by Gertrude Shiver
When Gertrude graduated from nursing school she looked forward to a long, rewarding, and happy career taking care of others who needed her help. Instead, what should have been a minor accident put her in conflict with her employer’s Worker’s Compensation policy, and she did not get the care she needed. The doctors and lawyers she trusted chose to take the part of her employers, and the sub-standard care she was given escalated and compounded the original problem which has now dragged on for a weary eleven years and is still not resolved.
Gertrude is Black, and she believes that her problems stem from a pervasive culture of continuing racism in the South. This is only made worse by the White control of the levers of power. Jim Crow is alive and well in South Carolina. When a Black is mistreated it is almost impossible to fight back, but Gertrude intends that, at least, her story is made public.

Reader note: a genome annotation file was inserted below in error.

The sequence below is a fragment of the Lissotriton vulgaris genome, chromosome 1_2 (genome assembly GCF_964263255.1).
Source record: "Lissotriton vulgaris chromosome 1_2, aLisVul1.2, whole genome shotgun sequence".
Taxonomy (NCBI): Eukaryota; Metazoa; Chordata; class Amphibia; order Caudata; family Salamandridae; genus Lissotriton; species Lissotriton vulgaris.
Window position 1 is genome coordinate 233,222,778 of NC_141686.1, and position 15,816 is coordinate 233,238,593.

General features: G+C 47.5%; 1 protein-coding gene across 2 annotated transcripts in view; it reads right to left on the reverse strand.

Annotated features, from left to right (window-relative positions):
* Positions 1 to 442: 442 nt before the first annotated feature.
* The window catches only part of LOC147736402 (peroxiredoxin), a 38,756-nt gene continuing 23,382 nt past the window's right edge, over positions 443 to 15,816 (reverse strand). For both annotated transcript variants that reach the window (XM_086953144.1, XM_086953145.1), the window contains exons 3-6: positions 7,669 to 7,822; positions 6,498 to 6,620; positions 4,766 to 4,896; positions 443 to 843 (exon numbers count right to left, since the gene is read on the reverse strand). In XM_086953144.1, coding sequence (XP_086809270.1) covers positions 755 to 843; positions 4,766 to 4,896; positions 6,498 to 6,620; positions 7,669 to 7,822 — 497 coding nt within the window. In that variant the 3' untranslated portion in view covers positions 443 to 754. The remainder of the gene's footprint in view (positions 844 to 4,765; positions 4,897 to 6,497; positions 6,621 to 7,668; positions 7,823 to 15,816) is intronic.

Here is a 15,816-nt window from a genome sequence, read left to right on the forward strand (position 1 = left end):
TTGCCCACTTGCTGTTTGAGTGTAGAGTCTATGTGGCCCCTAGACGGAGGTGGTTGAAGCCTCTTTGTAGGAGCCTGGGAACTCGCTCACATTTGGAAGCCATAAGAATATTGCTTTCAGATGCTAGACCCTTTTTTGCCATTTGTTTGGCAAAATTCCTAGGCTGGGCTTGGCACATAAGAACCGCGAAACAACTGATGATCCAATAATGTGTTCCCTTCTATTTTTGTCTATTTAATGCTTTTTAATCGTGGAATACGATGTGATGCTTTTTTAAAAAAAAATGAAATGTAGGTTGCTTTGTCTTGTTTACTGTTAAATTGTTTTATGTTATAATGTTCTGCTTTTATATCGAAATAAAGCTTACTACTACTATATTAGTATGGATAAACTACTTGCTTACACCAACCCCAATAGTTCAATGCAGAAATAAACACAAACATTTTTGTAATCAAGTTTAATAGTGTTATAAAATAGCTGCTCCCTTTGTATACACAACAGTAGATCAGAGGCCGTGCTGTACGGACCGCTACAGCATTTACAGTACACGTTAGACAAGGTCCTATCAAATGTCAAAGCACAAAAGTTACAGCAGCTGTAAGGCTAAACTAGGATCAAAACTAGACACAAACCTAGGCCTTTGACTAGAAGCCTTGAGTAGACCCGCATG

ABOUT THE AUTHOR
Gertrude Shiver is a native of Gadsden, South Carolina, and her roots in the community run deep. She remembers her mother’s stories of her great-grandmother, who was born into slavery. She trained as a nurse but has since been forced to become a Health Information Specialist. Her strong faith leads her on. She loves traveling, reading, and listening to music. Her hobbies are anthropology and collecting old coins.
(2006, paperback, 158 pages)